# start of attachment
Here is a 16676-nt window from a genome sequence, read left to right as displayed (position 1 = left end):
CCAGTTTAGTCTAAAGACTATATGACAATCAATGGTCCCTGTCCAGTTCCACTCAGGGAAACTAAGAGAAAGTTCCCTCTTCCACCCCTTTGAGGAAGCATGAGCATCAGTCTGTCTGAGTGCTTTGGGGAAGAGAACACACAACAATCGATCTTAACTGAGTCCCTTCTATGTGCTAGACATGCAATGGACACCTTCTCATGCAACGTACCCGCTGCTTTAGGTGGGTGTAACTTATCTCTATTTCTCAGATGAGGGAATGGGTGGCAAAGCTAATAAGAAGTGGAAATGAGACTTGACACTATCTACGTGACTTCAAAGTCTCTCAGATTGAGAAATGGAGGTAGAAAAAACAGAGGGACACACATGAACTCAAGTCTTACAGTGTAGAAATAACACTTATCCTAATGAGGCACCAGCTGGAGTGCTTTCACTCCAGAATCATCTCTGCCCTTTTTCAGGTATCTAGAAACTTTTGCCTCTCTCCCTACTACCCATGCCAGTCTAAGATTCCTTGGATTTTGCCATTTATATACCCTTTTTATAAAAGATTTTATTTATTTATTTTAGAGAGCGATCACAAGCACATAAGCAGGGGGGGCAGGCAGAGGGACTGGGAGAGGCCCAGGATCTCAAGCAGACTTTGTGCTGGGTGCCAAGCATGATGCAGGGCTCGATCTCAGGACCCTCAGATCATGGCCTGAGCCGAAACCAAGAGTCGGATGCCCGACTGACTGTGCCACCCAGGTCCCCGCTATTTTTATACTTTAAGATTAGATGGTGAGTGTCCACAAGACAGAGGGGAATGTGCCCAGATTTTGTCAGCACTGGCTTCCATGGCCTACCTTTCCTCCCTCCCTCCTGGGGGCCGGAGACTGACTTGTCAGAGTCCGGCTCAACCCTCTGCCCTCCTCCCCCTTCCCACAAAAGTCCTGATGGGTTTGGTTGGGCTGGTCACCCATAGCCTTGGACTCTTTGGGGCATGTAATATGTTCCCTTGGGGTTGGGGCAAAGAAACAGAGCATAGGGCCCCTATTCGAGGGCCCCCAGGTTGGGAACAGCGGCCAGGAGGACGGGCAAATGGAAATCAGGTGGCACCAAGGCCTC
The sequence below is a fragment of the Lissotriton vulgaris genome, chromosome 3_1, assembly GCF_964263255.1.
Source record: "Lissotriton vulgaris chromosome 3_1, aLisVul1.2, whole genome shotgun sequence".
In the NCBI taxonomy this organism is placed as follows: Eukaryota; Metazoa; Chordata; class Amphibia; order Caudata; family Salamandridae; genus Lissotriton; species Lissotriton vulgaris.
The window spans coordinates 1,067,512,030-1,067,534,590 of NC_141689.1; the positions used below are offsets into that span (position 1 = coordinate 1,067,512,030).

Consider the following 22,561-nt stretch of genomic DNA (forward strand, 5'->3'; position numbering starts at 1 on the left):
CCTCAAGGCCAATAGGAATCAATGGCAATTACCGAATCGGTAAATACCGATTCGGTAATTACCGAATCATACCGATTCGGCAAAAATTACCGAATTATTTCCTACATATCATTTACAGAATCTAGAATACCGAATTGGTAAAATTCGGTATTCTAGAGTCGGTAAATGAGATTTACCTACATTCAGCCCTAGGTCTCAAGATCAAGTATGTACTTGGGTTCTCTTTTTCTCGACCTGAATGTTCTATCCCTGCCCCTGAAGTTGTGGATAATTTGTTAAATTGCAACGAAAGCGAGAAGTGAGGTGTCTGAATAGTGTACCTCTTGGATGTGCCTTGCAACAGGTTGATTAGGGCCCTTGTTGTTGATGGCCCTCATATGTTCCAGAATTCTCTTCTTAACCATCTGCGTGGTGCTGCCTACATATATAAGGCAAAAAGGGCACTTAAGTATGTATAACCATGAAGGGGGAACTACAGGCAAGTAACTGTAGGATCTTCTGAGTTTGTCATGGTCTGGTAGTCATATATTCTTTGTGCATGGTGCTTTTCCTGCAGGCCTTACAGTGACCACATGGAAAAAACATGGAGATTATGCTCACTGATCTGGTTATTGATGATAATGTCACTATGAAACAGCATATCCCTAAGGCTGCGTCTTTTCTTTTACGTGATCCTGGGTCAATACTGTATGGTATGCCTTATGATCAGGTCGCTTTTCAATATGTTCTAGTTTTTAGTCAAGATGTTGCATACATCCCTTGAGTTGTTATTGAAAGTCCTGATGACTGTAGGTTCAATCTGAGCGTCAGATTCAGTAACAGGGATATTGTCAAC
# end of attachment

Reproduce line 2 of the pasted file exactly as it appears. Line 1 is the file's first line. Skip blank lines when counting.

CCAGTTTAGTCTAAAGACTATATGACAATCAATGGTCCCTGTCCAGTTCCACTCAGGGAAACTAAGAGAAAGTTCCCTCTTCCACCCCTTTGAGGAAGCATGAGCATCAGTCTGTCTGAGTGCTTTGGGGAAGAGAACACACAACAATCGATCTTAACTGAGTCCCTTCTATGTGCTAGACATGCAATGGACACCTTCTCATGCAACGTACCCGCTGCTTTAGGTGGGTGTAACTTATCTCTATTTCTCAGATGAGGGAATGGGTGGCAAAGCTAATAAGAAGTGGAAATGAGACTTGACACTATCTACGTGACTTCAAAGTCTCTCAGATTGAGAAATGGAGGTAGAAAAAACAGAGGGACACACATGAACTCAAGTCTTACAGTGTAGAAATAACACTTATCCTAATGAGGCACCAGCTGGAGTGCTTTCACTCCAGAATCATCTCTGCCCTTTTTCAGGTATCTAGAAACTTTTGCCTCTCTCCCTACTACCCATGCCAGTCTAAGATTCCTTGGATTTTGCCATTTATATACCCTTTTTATAAAAGATTTTATTTATTTATTTTAGAGAGCGATCACAAGCACATAAGCAGGGGGGGCAGGCAGAGGGACTGGGAGAGGCCCAGGATCTCAAGCAGACTTTGTGCTGGGTGCCAAGCATGATGCAGGGCTCGATCTCAGGACCCTCAGATCATGGCCTGAGCCGAAACCAAGAGTCGGATGCCCGACTGACTGTGCCACCCAGGTCCCCGCTATTTTTATACTTTAAGATTAGATGGTGAGTGTCCACAAGACAGAGGGGAATGTGCCCAGATTTTGTCAGCACTGGCTTCCATGGCCTACCTTTCCTCCCTCCCTCCTGGGGGCCGGAGACTGACTTGTCAGAGTCCGGCTCAACCCTCTGCCCTCCTCCCCCTTCCCACAAAAGTCCTGATGGGTTTGGTTGGGCTGGTCACCCATAGCCTTGGACTCTTTGGGGCATGTAATATGTTCCCTTGGGGTTGGGGCAAAGAAACAGAGCATAGGGCCCCTATTCGAGGGCCCCCAGGTTGGGAACAGCGGCCAGGAGGACGGGCAAATGGAAATCAGGTGGCACCAAGGCCTC